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The Assassination of the Russian Ambassador may be telling us about President Erdoğan’s Turkey.


The gunman gestures after shooting the Russian Ambassador to Turkey, Andrei Karlov, at a photo gallery in Ankara, Turkey. Photo credit to: BURHAN OZBILICI/AP. The assassin of the Russian ambassador was not a Syrian, but a twenty-two year old Turkish police officer named Mevlut Mert Altıntaş. Lest anyone be left in confusion as to whom Altıntaş meant by “we,” Altıntaş was clear. Upon gunning down the ambassador, he recited in Arabic “We are the one who pledged allegiance to Muhammad, to wage jihad,” gave a tekbir (a shout of Allahu Akbar, “God is Great”), and held aloft a single index finger, a gesture favored by Sunni Islamists to symbolize the unity of God (albeit with his left hand, as the preferred hand, the right, was grasping his pistol). “Do not forget Aleppo, do not forget Syria,” he exhorted his stunned audience. In short, Altıntaş identified as a Sunni Muslim, not as a servant of the Turkish state, and had taken it upon himself to exact revenge on Russia for its role in backing the Syrian government and Iranian forces in Syria.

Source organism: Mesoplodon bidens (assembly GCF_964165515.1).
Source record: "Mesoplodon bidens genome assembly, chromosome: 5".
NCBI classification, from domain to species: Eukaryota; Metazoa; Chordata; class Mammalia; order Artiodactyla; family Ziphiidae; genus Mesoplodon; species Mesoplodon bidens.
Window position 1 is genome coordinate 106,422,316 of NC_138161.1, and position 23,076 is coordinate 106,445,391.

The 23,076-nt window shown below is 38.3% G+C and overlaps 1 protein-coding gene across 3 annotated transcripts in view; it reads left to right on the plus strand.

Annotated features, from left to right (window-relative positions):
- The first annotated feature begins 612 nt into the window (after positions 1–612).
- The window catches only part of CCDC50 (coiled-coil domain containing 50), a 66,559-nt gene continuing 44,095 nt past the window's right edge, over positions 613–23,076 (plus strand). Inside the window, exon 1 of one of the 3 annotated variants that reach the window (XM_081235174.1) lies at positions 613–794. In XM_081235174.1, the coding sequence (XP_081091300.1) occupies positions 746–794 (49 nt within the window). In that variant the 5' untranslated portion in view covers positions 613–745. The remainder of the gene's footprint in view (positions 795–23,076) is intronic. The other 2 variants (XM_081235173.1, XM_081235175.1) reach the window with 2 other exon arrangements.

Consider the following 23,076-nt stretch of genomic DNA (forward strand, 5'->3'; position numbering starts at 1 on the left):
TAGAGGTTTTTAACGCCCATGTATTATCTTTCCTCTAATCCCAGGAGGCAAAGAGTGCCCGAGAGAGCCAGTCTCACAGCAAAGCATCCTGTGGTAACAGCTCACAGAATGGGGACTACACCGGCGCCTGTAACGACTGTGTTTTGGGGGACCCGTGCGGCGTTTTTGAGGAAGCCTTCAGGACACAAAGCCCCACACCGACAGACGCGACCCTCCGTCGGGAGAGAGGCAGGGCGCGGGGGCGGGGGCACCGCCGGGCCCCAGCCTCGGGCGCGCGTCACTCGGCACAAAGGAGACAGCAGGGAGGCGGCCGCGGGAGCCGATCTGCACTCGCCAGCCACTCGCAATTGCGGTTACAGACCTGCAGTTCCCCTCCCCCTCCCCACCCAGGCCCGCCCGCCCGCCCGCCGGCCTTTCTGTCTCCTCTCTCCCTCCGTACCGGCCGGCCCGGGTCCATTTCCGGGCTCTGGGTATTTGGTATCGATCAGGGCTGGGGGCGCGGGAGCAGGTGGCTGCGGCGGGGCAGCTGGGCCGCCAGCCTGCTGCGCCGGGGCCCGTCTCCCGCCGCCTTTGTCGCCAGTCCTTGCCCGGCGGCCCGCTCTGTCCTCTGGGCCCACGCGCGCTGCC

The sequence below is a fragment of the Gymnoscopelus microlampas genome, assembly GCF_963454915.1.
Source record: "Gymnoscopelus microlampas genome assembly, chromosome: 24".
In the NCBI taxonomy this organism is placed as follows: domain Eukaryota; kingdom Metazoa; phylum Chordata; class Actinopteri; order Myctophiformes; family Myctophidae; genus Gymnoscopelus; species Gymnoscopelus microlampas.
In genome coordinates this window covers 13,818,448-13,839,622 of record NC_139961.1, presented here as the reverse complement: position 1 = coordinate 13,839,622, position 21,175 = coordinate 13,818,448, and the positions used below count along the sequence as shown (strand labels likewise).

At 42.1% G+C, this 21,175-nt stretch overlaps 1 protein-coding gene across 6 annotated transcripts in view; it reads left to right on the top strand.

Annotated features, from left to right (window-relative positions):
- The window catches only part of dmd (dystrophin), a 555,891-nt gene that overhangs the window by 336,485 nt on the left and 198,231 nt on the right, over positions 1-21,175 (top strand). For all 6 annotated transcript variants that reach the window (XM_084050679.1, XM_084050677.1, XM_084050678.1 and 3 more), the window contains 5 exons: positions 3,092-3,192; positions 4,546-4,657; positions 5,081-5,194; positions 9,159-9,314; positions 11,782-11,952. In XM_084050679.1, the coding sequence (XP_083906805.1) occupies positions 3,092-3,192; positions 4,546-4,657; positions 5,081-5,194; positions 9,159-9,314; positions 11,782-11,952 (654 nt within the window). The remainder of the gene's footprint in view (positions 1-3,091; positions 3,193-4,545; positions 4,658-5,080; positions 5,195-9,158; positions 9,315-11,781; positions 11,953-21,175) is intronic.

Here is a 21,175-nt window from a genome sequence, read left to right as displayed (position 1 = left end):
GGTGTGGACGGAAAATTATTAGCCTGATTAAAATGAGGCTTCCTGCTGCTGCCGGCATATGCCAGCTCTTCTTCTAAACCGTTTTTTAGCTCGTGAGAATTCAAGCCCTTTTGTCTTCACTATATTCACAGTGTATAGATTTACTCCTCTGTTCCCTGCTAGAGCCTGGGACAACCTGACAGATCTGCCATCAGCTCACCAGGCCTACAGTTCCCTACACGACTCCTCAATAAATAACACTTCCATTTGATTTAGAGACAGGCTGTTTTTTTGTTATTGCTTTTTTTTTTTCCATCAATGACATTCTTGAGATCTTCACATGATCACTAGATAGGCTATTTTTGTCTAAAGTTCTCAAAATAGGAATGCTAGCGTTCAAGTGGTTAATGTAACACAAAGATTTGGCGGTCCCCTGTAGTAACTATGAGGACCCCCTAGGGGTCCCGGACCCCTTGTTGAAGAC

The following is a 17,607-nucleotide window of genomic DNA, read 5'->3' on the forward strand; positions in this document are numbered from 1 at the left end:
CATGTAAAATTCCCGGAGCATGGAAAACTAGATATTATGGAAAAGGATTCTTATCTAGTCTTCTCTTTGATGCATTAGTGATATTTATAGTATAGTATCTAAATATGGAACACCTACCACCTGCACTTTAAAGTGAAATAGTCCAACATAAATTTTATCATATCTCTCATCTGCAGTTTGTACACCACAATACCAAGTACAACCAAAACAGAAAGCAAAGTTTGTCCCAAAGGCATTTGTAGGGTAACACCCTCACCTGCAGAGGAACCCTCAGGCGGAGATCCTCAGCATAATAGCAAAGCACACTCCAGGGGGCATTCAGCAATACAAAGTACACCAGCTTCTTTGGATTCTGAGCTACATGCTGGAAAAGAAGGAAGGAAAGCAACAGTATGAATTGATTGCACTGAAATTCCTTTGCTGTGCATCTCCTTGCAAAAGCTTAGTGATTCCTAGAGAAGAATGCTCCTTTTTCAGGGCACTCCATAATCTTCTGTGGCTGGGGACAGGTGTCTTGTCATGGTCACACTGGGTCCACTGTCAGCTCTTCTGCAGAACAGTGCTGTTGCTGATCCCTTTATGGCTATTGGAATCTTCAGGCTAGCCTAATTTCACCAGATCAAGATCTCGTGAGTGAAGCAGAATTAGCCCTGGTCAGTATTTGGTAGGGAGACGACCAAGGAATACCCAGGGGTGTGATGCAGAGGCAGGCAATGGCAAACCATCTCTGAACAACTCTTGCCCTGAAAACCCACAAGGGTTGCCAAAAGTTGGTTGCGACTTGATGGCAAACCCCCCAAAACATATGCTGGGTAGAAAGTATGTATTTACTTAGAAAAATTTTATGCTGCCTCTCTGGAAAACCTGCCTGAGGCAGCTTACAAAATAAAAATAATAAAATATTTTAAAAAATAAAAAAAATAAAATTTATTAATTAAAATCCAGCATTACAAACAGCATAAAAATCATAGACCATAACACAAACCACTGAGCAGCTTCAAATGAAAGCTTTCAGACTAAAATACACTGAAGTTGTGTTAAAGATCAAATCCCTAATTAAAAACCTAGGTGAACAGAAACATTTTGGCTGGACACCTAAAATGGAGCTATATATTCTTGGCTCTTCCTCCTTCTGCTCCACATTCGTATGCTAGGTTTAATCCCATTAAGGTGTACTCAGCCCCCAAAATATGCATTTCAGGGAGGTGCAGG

The Assassination of the Russian Ambassador may be telling us about Erdoğan’s Turkey.  A great, and unfortunate, irony is that whereas just a few years ago Erdoğan sought to transcend the limitations of traditional Kemalism by building upon a shared Muslim identity to better incorporate Kurds into the republic and build stronger ties to Turkey’s Arab neighbors, today he finds himself embroiled in desperate struggles against the two great bugbears of Kemalism: Kurdish separatism and militant Islam. As he belatedly pursues a realpolitik gambit to shore up the Turkish Republic by cutting his losses in Syria and drawing closer to Russia so as to block further advances by the PKK (and Islamic State) inside Syria, Erdoğan may discover that under his rule over the past decade the institutional and ideational foundations of the republic have deteriorated to the point that far from being the president of a unified modern state with disciplined and effective institutions, he will soon be  more akin to a warlord at the head of a surly and unhappy tribe, the members of which he can never wholly trust. Read article here